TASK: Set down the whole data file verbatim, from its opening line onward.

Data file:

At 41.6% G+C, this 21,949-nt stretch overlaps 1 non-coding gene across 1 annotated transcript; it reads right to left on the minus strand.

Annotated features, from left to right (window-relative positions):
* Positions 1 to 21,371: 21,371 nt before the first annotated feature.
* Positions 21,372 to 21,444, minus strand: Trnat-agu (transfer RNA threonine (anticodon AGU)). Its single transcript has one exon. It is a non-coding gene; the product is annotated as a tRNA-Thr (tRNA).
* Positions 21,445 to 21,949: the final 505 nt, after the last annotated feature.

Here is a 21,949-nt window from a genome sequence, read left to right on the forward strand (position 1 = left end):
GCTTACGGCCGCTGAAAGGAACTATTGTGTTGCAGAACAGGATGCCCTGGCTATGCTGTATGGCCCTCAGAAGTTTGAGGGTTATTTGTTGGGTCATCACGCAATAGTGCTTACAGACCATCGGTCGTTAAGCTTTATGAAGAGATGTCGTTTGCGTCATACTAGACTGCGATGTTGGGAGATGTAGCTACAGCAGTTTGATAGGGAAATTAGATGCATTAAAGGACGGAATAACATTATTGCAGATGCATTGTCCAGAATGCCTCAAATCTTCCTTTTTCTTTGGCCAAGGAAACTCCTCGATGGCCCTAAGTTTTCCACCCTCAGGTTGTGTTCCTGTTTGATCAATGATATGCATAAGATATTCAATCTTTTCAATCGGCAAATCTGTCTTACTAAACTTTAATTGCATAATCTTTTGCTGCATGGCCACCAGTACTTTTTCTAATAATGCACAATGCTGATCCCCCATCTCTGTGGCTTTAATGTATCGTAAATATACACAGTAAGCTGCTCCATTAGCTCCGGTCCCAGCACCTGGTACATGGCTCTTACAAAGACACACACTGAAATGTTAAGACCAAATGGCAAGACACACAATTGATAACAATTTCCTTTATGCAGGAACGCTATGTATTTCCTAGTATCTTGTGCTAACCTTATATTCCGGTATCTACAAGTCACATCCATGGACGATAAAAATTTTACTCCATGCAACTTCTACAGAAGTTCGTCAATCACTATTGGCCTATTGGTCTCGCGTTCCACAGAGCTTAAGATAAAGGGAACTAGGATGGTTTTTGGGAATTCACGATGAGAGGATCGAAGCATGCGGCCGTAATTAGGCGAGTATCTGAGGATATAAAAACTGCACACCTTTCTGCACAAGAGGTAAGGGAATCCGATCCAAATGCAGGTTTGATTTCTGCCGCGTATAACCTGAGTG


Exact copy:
At 41.6% G+C, this 21,949-nt stretch overlaps 1 non-coding gene across 1 annotated transcript; it reads right to left on the minus strand.

Annotated features, from left to right (window-relative positions):
* Positions 1 to 21,371: 21,371 nt before the first annotated feature.
* Positions 21,372 to 21,444, minus strand: Trnat-agu (transfer RNA threonine (anticodon AGU)). Its single transcript has one exon. It is a non-coding gene; the product is annotated as a tRNA-Thr (tRNA).
* Positions 21,445 to 21,949: the final 505 nt, after the last annotated feature.

Here is a 21,949-nt window from a genome sequence, read left to right on the forward strand (position 1 = left end):
GCTTACGGCCGCTGAAAGGAACTATTGTGTTGCAGAACAGGATGCCCTGGCTATGCTGTATGGCCCTCAGAAGTTTGAGGGTTATTTGTTGGGTCATCACGCAATAGTGCTTACAGACCATCGGTCGTTAAGCTTTATGAAGAGATGTCGTTTGCGTCATACTAGACTGCGATGTTGGGAGATGTAGCTACAGCAGTTTGATAGGGAAATTAGATGCATTAAAGGACGGAATAACATTATTGCAGATGCATTGTCCAGAATGCCTCAAATCTTCCTTTTTCTTTGGCCAAGGAAACTCCTCGATGGCCCTAAGTTTTCCACCCTCAGGTTGTGTTCCTGTTTGATCAATGATATGCATAAGATATTCAATCTTTTCAATCGGCAAATCTGTCTTACTAAACTTTAATTGCATAATCTTTTGCTGCATGGCCACCAGTACTTTTTCTAATAATGCACAATGCTGATCCCCCATCTCTGTGGCTTTAATGTATCGTAAATATACACAGTAAGCTGCTCCATTAGCTCCGGTCCCAGCACCTGGTACATGGCTCTTACAAAGACACACACTGAAATGTTAAGACCAAATGGCAAGACACACAATTGATAACAATTTCCTTTATGCAGGAACGCTATGTATTTCCTAGTATCTTGTGCTAACCTTATATTCCGGTATCTACAAGTCACATCCATGGACGATAAAAATTTTACTCCATGCAACTTCTACAGAAGTTCGTCAATCACTATTGGCCTATTGGTCTCGCGTTCCACAGAGCTTAAGATAAAGGGAACTAGGATGGTTTTTGGGAATTCACGATGAGAGGATCGAAGCATGCGGCCGTAATTAGGCGAGTATCTGAGGATATAAAAACTGCACACCTTTCTGCACAAGAGGTAAGGGAATCCGATCCAAATGCAGGTTTGATTTCTGCCGCGTATAACCTGAGTG